Tunisia’s government and main trade union reached a deal on Saturday aimed at satisfying demands by demonstrators in the impoverished governorate of Siliana angry over poor living conditions.
One of the demands was for the resignation of regional Governor Ahmed Ezzine Mahjoubi. The deal envisages sidelining, but not removing him, and putting his deputy in charge.
“The deputy of the governorate is charged with managing the governorate while awaiting the appropriate decisions by the authorities,” Mohamed Ben Salem, the minister of agriculture and government representative in the negotiations, told reporters in the capital.
“The two parties have agreed to work together to calm the situation,” he said, adding that steps would be taken to ensure the economic development of the region, another of the protesters main grievances.
“It’s a positive step, pending concrete decisions,” said Belgacem Ayari, the deputy general of the UGTT union, which is organizing the protests.
But Ayari insisted on the need to order the withdrawal of police reinforcements in Siliana, which he blamed for the violence that has rocked the town since Tuesday.
“They provoked the residents,” he said.
The town, 120 kilometers (70 miles) southwest of Tunis, has been the epicenter of protests and clashes between the police and protesters this week, nearly two years after the revolution.
Tunisian security forces fired tear gas and live rounds into the air on Saturday to try to disperse thousands of protesters in a town that has seen days of clashes over economic hardship.
National guard forces belonging to the Interior Ministry fired tear gas and rounds from inside armoured personnel carriers in the town of Siliana, southwest of Tunis.
"Get out, get out!", "With our blood and soul we sacrifice ourselves for you, Siliana" and "Siliana will be the graveyard of the Ennahda party" the protesters, who numbered about 3,000, chanted while throwing stones at security forces.
Police chased protesters down streets.
The Islamist Ennahda party that won Tunisia's first post-Arab Spring election last year is struggling to revive the economy of the north African state due to lower trade with the crisis-hit euro zone.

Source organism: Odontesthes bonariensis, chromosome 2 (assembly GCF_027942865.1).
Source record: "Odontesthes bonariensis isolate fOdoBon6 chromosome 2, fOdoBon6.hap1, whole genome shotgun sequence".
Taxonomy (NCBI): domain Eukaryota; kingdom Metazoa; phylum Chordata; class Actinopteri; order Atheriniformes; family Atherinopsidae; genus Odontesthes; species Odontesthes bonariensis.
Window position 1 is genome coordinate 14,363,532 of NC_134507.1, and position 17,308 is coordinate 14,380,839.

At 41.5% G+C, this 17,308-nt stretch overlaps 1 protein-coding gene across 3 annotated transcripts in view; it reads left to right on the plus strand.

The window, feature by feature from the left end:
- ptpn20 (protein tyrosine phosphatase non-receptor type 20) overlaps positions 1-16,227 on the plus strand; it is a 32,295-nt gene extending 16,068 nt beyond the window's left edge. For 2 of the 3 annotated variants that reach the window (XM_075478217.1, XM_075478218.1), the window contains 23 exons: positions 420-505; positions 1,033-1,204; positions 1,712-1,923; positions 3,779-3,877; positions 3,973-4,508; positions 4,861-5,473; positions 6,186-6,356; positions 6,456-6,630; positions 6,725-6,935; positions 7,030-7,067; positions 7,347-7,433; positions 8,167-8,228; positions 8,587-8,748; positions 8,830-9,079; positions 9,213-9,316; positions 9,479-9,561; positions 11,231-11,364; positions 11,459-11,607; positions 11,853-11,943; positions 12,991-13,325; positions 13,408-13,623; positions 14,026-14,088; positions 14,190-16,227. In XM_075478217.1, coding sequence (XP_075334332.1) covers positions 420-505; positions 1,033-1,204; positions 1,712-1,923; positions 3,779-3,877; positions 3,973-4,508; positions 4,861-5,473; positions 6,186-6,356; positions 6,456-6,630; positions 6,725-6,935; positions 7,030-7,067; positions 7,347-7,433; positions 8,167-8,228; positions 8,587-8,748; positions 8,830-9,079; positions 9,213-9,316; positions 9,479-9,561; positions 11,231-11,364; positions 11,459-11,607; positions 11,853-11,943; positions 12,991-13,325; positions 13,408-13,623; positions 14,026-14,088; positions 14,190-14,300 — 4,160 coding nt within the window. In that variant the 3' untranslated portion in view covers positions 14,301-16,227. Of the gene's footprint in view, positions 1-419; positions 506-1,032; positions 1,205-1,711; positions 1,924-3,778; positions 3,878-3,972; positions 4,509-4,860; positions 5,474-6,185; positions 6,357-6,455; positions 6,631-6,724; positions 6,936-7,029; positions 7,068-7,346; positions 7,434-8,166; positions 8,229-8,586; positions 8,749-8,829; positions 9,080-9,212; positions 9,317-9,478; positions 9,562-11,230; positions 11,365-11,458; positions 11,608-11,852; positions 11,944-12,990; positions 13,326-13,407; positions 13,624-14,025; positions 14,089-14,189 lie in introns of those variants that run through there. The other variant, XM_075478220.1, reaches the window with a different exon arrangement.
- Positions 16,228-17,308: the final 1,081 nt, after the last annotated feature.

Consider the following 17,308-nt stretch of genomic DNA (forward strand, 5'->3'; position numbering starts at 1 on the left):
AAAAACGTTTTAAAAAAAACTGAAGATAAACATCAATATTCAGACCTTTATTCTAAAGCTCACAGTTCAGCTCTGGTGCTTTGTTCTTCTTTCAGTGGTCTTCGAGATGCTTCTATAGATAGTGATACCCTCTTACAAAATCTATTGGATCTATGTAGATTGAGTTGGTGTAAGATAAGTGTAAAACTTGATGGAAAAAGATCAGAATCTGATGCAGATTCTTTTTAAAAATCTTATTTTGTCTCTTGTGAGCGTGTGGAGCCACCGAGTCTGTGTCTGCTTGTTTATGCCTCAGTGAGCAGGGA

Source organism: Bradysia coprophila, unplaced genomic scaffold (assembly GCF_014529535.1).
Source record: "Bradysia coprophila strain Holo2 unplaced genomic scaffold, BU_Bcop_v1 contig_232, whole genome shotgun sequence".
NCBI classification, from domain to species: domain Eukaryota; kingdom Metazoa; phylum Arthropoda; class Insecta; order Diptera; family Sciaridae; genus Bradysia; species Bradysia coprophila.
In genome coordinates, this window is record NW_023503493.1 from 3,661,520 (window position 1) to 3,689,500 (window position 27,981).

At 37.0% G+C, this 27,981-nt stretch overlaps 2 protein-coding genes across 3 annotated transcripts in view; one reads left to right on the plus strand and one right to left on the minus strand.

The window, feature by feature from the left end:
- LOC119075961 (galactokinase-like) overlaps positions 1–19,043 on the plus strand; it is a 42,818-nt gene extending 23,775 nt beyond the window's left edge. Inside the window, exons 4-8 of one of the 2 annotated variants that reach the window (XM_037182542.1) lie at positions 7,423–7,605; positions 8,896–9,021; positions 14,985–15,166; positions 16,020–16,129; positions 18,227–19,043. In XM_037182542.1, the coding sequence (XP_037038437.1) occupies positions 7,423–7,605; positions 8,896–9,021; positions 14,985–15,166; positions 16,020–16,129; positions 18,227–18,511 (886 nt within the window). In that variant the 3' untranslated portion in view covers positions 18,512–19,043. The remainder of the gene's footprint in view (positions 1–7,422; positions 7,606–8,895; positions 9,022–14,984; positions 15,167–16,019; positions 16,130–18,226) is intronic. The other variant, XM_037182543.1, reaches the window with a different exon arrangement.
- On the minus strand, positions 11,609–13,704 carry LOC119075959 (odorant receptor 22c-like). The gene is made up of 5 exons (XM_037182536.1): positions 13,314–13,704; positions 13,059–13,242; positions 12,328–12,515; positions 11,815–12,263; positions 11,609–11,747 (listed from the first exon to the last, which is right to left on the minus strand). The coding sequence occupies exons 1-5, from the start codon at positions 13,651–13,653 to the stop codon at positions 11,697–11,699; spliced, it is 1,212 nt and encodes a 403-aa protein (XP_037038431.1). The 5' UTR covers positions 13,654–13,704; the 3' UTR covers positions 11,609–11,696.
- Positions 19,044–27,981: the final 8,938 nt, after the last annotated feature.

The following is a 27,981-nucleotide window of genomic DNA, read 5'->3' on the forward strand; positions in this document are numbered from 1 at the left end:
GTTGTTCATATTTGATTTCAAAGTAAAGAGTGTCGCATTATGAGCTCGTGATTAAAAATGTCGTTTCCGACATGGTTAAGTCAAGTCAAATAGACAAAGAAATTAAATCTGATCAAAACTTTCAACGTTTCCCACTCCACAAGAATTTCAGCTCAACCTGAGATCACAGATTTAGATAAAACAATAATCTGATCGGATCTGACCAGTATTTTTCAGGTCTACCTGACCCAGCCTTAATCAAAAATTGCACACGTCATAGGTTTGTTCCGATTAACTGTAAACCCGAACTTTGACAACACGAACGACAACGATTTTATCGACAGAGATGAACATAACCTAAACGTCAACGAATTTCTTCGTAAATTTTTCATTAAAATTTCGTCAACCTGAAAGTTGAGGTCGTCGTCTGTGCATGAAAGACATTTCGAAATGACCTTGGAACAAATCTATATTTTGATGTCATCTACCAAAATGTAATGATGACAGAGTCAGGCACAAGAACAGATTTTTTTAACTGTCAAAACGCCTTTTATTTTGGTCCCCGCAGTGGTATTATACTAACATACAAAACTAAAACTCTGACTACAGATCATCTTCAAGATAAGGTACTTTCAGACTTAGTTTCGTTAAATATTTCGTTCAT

Residents are also demanding financial aid and an end to police aggression, similar grievances behind the mass uprising that toppled former strongman Zine El Abidine Ben Ali in January 2011 and touched off the Arab Spring.
Tunisian President Moncef Marzouki asked the country’s prime minister on Friday to appoint a new cabinet in response to the violent protests over economic hardship.
At least 300 people were wounded this week after clashes ignited between protesters and police in the northwest town of Siliana, leaving about 17 protesters blinded by birdshot, medical sources told Reuters.
Up to 10,000 people marched Friday to demand more jobs, government investment and the resignation of the local governor, but the peaceful protest degenerated into clashes with police. Still, the confrontation was far less serious than a day earlier, when the army was brought in briefly to quell protests.
U.N. human rights officials said the security forces used excessive force to quell the protests, in some of their harshest criticism of Prime Minister Hamadi Jebali's government since it took office in October last year.
For many Tunisians, the clashes recalled harsh policing under Zine al-Abidine Ben Ali, the veteran autocrat brought down in the first Arab Spring uprising in January 2011.
"The government must be changed to have a competent technocrat cabinet and not a party political one," Marzouki, a secularist, said in an address carried on state television. "If the clashes continue and the government's response is not adequate, there will be chaos and a dead-end."
Jebali, who hails from Tunisia's biggest Islamist movement Ennahda, has rejected calls for his resignation and accused leftists of sowing disorder.
Marzouki's demand for a reshuffle raises the pressure on Jebali from his political opponents but he is not obliged under the constitution to obey the call.